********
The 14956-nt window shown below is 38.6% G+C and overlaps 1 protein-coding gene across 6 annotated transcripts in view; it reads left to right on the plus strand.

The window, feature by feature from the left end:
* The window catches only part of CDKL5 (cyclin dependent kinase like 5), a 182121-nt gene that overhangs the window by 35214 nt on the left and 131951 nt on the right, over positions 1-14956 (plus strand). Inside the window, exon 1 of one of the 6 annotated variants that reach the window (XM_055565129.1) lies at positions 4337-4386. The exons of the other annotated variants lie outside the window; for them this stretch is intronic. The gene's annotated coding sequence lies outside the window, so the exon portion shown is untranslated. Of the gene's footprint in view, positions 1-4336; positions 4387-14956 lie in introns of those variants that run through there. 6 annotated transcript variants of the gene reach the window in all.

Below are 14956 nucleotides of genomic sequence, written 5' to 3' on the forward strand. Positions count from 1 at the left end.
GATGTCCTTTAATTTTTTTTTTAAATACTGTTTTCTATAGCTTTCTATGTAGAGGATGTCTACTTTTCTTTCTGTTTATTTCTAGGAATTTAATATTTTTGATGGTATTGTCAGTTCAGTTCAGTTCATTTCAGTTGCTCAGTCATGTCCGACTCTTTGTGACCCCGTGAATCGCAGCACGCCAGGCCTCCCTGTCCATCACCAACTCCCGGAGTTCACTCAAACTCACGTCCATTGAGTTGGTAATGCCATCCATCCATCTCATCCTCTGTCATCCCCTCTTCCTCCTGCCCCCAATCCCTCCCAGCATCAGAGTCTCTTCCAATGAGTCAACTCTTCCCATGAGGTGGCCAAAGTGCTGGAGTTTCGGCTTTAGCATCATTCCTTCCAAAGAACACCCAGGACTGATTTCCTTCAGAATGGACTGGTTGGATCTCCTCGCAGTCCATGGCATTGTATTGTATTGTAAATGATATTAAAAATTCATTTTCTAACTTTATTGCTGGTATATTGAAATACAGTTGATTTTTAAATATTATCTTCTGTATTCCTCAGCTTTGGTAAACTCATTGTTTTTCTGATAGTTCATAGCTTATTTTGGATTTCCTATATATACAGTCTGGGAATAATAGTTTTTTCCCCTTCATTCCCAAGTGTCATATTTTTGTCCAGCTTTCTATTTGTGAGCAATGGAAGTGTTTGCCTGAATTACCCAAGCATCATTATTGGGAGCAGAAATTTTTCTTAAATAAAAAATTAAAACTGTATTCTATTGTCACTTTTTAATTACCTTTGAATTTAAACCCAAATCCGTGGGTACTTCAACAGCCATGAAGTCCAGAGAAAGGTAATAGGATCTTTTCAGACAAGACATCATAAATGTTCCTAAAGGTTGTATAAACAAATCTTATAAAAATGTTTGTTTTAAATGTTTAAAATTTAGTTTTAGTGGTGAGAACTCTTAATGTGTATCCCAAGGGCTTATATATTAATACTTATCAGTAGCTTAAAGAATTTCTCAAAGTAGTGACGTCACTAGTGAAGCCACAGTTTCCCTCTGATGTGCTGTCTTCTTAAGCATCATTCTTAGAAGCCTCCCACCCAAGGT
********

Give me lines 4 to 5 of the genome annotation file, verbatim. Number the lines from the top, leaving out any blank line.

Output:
Below are 14956 nucleotides of genomic sequence, written 5' to 3' on the forward strand. Positions count from 1 at the left end.
GATGTCCTTTAATTTTTTTTTTAAATACTGTTTTCTATAGCTTTCTATGTAGAGGATGTCTACTTTTCTTTCTGTTTATTTCTAGGAATTTAATATTTTTGATGGTATTGTCAGTTCAGTTCAGTTCATTTCAGTTGCTCAGTCATGTCCGACTCTTTGTGACCCCGTGAATCGCAGCACGCCAGGCCTCCCTGTCCATCACCAACTCCCGGAGTTCACTCAAACTCACGTCCATTGAGTTGGTAATGCCATCCATCCATCTCATCCTCTGTCATCCCCTCTTCCTCCTGCCCCCAATCCCTCCCAGCATCAGAGTCTCTTCCAATGAGTCAACTCTTCCCATGAGGTGGCCAAAGTGCTGGAGTTTCGGCTTTAGCATCATTCCTTCCAAAGAACACCCAGGACTGATTTCCTTCAGAATGGACTGGTTGGATCTCCTCGCAGTCCATGGCATTGTATTGTATTGTAAATGATATTAAAAATTCATTTTCTAACTTTATTGCTGGTATATTGAAATACAGTTGATTTTTAAATATTATCTTCTGTATTCCTCAGCTTTGGTAAACTCATTGTTTTTCTGATAGTTCATAGCTTATTTTGGATTTCCTATATATACAGTCTGGGAATAATAGTTTTTTCCCCTTCATTCCCAAGTGTCATATTTTTGTCCAGCTTTCTATTTGTGAGCAATGGAAGTGTTTGCCTGAATTACCCAAGCATCATTATTGGGAGCAGAAATTTTTCTTAAATAAAAAATTAAAACTGTATTCTATTGTCACTTTTTAATTACCTTTGAATTTAAACCCAAATCCGTGGGTACTTCAACAGCCATGAAGTCCAGAGAAAGGTAATAGGATCTTTTCAGACAAGACATCATAAATGTTCCTAAAGGTTGTATAAACAAATCTTATAAAAATGTTTGTTTTAAATGTTTAAAATTTAGTTTTAGTGGTGAGAACTCTTAATGTGTATCCCAAGGGCTTATATATTAATACTTATCAGTAGCTTAAAGAATTTCTCAAAGTAGTGACGTCACTAGTGAAGCCACAGTTTCCCTCTGATGTGCTGTCTTCTTAAGCATCATTCTTAGAAGCCTCCCACCCAAGGT